Abstract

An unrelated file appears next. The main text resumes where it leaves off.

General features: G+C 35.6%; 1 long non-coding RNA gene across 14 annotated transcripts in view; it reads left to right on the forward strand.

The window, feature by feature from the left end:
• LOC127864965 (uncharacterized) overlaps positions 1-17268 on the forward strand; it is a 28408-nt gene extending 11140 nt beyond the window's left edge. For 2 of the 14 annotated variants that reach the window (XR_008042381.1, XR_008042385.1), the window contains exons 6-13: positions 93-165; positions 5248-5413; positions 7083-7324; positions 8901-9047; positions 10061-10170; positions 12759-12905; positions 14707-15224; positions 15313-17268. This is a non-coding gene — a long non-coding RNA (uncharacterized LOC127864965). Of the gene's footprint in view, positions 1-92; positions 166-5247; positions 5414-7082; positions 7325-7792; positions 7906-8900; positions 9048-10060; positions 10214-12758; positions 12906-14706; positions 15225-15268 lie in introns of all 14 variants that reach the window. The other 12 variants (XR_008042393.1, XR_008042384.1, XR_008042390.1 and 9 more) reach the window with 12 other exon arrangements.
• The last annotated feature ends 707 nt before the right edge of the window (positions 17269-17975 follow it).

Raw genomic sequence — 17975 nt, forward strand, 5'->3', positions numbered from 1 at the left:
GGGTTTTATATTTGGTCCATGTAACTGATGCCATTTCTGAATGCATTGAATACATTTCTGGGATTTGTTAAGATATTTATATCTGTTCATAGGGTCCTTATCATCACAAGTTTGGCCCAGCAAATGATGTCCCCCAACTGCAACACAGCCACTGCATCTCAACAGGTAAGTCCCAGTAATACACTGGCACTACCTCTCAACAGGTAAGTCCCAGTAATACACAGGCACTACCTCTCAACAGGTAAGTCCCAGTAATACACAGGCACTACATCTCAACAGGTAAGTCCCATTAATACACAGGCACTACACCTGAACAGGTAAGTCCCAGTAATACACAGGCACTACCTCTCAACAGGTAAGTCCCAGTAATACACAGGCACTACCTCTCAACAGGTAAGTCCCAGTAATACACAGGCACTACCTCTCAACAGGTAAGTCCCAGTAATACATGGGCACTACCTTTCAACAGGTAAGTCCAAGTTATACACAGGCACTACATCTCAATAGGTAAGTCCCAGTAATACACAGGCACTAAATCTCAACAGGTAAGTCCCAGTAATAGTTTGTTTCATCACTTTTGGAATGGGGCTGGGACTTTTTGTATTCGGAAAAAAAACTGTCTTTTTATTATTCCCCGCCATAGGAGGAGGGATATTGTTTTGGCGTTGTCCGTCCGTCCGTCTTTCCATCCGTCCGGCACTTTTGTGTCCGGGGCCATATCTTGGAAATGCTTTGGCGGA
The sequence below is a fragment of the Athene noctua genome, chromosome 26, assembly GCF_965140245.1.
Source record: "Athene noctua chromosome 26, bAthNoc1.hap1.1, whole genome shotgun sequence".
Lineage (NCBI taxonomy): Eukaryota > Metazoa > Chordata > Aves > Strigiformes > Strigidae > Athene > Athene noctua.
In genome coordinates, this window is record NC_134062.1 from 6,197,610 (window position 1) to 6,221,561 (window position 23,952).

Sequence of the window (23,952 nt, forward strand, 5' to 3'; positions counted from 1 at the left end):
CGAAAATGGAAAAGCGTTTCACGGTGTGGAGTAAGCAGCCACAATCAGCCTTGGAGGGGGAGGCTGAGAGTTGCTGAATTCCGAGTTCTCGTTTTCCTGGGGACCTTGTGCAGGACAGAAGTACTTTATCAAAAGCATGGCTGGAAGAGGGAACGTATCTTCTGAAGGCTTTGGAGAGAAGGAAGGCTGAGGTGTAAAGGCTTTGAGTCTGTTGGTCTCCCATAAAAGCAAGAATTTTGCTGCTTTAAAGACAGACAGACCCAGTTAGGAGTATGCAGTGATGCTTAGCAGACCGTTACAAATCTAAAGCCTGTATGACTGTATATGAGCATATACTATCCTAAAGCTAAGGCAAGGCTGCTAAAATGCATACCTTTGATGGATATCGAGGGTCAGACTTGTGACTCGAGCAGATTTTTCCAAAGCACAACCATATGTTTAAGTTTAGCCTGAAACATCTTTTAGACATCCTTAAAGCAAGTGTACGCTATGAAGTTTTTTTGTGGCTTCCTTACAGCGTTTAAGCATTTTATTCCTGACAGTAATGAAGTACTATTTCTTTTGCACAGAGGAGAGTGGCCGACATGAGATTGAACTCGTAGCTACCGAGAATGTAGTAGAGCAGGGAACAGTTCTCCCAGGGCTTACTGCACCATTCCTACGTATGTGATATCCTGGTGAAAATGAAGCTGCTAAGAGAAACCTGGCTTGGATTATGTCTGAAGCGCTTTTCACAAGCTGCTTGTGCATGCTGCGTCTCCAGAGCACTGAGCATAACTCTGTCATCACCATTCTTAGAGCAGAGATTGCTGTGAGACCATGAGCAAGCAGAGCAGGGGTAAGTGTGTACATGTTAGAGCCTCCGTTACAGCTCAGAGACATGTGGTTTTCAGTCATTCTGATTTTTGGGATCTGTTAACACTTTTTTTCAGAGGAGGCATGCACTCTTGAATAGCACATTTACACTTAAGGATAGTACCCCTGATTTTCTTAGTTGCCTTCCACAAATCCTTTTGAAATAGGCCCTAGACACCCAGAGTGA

The response to oxidation of eight coals of lignite and subbituminous rank from Saskatchewan and Hat Creek, British Columbia, was studied by means of maceral distribution, fluorescence, and scanning electron microscopy (SEM). The oxidizing agent used was Schulze's solution, with some modification of reaction time from that normally employed in palynological maceration. These eight samples were chosen to represent different macroscopically described lithotypes. Maceral analysis indicates that the huminite macerals behave differently when oxidized. Densinite seems to be the most susceptible to destruction, along with gelinite. Humotelinite (eu-ulminite and texto-ulminite) is more resistant and in four of the eight samples shows a slight increase in concentration. Oxidation increases the relative content of liptinite along with some of the inertinite macerals (fusinite and semifusinite). Among the liptinite macerals resinite appears to be preferentially concentrated, suggesting that the modified oxidation procedure is not rigorous enough to enrich spore and pollen concentrations. The Hat Creek samples showed a variety of resinites that could be differentiated into four types under fluorescence conditions by comparison of colour, by wavelength of maximum fluorescence intensity, and by different red/green quotients. The SEM provides a technique not normally used to examine the morphological features of macerals. Many of these features are enhanced by the employment of this technique, and its use with oxidation residues extends our ability to observe the microscopic properties of macerals.

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